Obama’s Red Badge of Courage

From listening to the tale retold, you would think that not only was Obama on Seal Team 6, but that the choice to pull the trigger was as a more difficult decision then say giving military the order to shoot down civilian planes, as one President did ten and a half years ago.

Don’t get me wrong.  Obama deserves as much credit for giving the kill order as Bush does for letting the CIA waterboard the terrorists who eventually gave Bin Laden up through actionable intelligence.    In fact, the one thing the Bin Laden anniversary should do is bring the country together.  Instead, Obama has made a political blunder by seeking to use the Bin Laden killing for divisive political gain.

Obama has released an ad suggesting that the decision he made to allow Seal Team 6 to take out Bin Laden is a decision Mitt Romney would not have made.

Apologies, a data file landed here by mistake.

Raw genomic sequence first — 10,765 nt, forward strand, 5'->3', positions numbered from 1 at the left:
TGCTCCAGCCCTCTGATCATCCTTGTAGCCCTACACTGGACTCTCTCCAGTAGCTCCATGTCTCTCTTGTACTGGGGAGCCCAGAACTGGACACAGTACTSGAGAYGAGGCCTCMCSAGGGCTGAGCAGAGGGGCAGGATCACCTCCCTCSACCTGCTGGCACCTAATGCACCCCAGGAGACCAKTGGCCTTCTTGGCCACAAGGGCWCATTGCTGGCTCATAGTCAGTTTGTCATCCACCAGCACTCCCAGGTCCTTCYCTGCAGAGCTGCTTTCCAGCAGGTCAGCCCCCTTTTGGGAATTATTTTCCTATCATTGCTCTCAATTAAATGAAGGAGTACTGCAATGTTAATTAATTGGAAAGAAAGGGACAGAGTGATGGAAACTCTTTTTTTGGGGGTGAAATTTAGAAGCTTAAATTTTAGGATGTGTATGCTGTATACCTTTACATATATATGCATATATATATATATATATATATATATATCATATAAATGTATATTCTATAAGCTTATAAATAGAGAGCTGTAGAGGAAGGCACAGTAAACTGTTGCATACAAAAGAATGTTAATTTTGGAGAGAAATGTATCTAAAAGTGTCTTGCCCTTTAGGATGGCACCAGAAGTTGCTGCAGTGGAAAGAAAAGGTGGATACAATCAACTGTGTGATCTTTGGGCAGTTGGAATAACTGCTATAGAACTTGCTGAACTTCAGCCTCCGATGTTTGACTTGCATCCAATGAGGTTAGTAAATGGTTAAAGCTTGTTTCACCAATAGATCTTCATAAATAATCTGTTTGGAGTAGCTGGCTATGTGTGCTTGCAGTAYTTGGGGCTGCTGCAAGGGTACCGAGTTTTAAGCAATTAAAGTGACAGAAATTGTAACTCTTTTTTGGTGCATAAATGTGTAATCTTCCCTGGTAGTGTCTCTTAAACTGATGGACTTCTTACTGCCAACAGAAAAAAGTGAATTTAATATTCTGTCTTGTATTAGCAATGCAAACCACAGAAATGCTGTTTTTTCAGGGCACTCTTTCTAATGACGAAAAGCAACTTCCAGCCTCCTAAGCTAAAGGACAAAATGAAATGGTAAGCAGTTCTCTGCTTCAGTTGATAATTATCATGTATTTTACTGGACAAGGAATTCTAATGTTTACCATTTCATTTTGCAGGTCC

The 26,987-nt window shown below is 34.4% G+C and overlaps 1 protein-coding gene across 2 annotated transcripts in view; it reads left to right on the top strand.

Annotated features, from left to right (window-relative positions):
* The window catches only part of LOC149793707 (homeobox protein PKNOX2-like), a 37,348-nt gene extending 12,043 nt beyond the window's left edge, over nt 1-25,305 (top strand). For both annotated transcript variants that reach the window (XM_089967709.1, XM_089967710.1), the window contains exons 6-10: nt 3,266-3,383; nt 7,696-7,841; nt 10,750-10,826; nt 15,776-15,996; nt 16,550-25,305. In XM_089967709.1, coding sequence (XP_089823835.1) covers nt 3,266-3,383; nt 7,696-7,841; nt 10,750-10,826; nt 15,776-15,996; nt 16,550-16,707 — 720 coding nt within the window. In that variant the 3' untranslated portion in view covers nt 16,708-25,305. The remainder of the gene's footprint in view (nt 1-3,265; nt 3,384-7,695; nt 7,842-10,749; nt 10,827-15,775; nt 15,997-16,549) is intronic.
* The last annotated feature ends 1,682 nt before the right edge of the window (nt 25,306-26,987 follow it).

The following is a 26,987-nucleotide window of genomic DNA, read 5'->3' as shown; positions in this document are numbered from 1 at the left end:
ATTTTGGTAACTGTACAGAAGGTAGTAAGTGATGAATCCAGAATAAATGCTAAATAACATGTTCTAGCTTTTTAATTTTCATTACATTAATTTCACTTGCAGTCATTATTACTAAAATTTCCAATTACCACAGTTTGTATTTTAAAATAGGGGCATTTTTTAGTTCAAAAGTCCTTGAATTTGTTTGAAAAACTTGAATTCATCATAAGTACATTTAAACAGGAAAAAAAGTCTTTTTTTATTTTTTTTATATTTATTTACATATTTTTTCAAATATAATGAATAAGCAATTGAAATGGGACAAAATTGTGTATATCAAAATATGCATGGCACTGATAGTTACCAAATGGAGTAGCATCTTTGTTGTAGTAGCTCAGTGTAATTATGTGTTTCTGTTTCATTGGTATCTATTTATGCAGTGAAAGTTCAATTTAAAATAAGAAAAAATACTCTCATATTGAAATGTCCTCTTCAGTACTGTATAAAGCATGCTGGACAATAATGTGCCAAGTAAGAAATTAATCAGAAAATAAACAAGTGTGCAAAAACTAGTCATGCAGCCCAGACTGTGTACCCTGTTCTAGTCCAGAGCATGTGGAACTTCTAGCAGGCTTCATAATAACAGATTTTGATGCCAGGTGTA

The only word I could think of to describe this crazy political  attack is disgusting.  The next word that comes to mind is ridiculously unbelievable, which is a reputation that Obama cannot afford.  Obama won 2008 based on a fraudulent image of George W. Bush and Sarah Palin which was promulgated by an overzealous media and semi-unbelievable overselling of hope and change.  Now that 2012 is here and Obama’s hope and change have not materialized, he is in desperate need of credibility.  This idea that he is the hero of the Bin Laden raid and Romney would have flinched destroys Obama’s credibility even with the most ardent leftists.